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All sorts of associations probably spring to mind when it comes to this word – from your wastepaper bin at the (home) office to food scraps and other things we throw away.  But in the Japanese manufacturing industry, they’ve been thinking about waste differently for years.  It all started in the Toyota factories seeking improvement and efficiency in their manufacturing process with creating value for the customer as the ultimate goal.

What does all this have to do with people and talent?  LEAN thinking and manufacturing create a different lens to consider waste – from wasted motion and transportation to wasted product due to defects.  There are 8 types of waste in this LEAN model and underutilised talent is one of them.  Put simply,  think about the staff at all levels of your organisation – are they fulfilling their potential?  Are they adding as much value to your organisation as they could be?  What needs to happen to unlock latent talent?

Creating an organisation that has a genuine learning culture is the environment in which people and companies can thrive.  Not only does this drive greater engagement, but it also builds a pipeline of talent within your organisation to future-proof and achieves succession planning that is a genuine win-win for companies, individuals, communities and economies.

So what is a learning culture?

Various definitions are out there, including the CEB’s definition:

“a culture that supports an open mindset, an independent quest for knowledge, and shared learning directed toward the mission and goals of the organization.”


  • A psychologically safe environment where it’s okay to disagree with someone up the hierarchy.
  • A company where it’s okay to learn from your mistakes – a growth mindset approach to work.
  • Individuals have the chance to climb the career pathway in your organisation or step up to opportunities that will grow their skills (think Health and Safety Rep, Diversity and Inclusion Champion, etc).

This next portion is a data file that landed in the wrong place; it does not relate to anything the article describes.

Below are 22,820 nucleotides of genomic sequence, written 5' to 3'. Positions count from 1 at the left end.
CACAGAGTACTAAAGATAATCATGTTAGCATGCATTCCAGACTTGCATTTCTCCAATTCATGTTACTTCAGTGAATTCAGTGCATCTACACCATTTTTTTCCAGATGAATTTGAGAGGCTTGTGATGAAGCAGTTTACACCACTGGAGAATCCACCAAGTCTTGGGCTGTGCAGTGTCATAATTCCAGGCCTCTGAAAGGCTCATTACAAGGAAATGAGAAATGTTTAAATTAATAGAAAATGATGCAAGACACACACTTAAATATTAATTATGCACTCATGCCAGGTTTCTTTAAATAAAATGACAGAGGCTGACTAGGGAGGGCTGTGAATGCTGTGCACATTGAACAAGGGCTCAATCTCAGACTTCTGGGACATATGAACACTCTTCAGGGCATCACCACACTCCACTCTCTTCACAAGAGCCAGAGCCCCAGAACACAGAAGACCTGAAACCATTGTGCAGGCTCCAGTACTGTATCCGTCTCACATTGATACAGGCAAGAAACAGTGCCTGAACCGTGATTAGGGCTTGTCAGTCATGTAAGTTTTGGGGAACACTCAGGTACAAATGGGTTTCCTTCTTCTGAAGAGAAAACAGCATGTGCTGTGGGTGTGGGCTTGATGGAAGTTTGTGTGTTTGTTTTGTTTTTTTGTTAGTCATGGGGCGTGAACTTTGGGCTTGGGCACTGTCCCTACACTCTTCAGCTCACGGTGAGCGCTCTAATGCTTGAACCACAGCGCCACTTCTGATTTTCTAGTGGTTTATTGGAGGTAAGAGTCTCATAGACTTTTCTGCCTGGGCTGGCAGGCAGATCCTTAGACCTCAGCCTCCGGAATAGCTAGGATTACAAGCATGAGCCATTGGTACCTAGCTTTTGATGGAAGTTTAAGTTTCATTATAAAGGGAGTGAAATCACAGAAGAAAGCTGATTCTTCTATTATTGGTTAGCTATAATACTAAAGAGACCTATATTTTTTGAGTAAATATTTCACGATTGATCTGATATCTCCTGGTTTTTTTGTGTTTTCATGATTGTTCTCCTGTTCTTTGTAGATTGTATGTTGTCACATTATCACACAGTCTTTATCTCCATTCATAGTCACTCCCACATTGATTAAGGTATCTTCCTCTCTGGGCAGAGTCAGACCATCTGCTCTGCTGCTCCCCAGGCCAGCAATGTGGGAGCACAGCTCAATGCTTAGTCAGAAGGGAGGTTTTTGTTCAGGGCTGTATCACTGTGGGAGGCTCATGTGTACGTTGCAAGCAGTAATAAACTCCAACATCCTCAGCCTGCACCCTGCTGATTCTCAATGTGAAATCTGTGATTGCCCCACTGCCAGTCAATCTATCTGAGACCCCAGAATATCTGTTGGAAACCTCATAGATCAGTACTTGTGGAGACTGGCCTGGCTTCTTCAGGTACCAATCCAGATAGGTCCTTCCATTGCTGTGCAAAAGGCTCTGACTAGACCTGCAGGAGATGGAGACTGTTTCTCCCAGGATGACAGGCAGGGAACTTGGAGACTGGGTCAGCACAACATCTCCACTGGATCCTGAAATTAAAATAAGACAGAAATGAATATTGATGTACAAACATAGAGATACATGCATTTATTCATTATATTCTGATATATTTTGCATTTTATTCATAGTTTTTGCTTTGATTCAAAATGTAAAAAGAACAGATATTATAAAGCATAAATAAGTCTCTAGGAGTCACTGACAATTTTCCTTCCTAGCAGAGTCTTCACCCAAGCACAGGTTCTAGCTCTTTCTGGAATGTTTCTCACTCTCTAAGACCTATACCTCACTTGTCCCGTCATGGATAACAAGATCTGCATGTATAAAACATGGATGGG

• Formal and informal learning opportunities exist – from courses and programmes through to buddy training and incidental on job learning.
  • Learning programmes leave a legacy – how is the learning sustained, and transferred into the organisation every day, not just the day after training?
  • Knowledge and skills are accessible to all staff.

How do you create a learning culture?

  • Be clear about the training opportunities that exist, and not just for corporate staff.   Create a visible career pathway.
  • Training spots in regular meetings and process–learning bites that occur as part of BAU.
  • Make mistakes a visible part of learning and focus on the process rather than blaming individuals.
  • Real-time and just-in-time learning is integrated into everyday workflow.
  • Before engaging with online learning, do a digital skills audit of your staff and factor in a digital literacy capability build before any roll-out.
  • Be aware that barriers to learning (levels of literacy and numeracy, previous negative experiences of education) can exist for anyone and address this first.
  • Make space, digitally or physically, for a learning channel where people can share new learnings.
  • Make learning personalised, relevant and transferrable to the workplace.
  • Leverage the funded training landscape in Aotearoa – this space is well supported by the government,

Why does this matter now, more than ever?

The pandemic means Aotearoa’s borders are impacted and this has the knock-on effect of tightening our labour market.  This means retaining staff becomes key – and also has an impact on your talent pipeline.  It makes sense in this type of climate to grow your own people – not only do they bring all their institutional and technical knowledge up with them, but you retain them for longer, build loyalty, and gain a reputation for promoting from within your own organisation.  You save time and money recruiting, inducting, onboarding and ramping new staff up to full productivity.

The numbers stack up to support this too:  A Deloitte survey in 2019 found that organisations with a strong learning culture experience 37% higher productivity and are 92% more likely to innovate.  Another compelling reason to create a learning culture is fostering a mindset for learning – workplaces and technology are constantly shifting and evolving and we need employees who can embrace change and innovation with confidence.

Your organisation’s success lies in its people.  Don’t make the mistake of letting their potential remain untapped. Upskills has helped 100s of New Zealand businesses create a learning culture by building growth mindsets for learning. Talk to us about the particular challenges your organisation is facing and empower your people and business for lasting success.

About Upskills

Upskills’ tailored workplace training solutions enable employees to unlock their potential. Our award-winning training is delivered on-site in workplaces throughout New Zealand by our network of experienced, dynamic tutors.

We partner with organisations like yours to help you take advantage of available government funding for training to grow your business:

  • workplace literacy and numeracy
  • early leadership
  • wellbeing
  • financial literacy
  • digital literacy

We offer a pathway to career progression with tailored courses for aspiring leaders, supervisors, and trainers.

Would you like a more motivated, engaged, and loyal staff? Call Holly or Sarah on 09 622 3979 or email us for a free training needs analysis.


Upskills Ltd.

Address: 93 Church St, Onehunga, Auckland 1061
Free parking: 120 minutes, Gerrard Beeson Pl.
Phone: 09 622 3979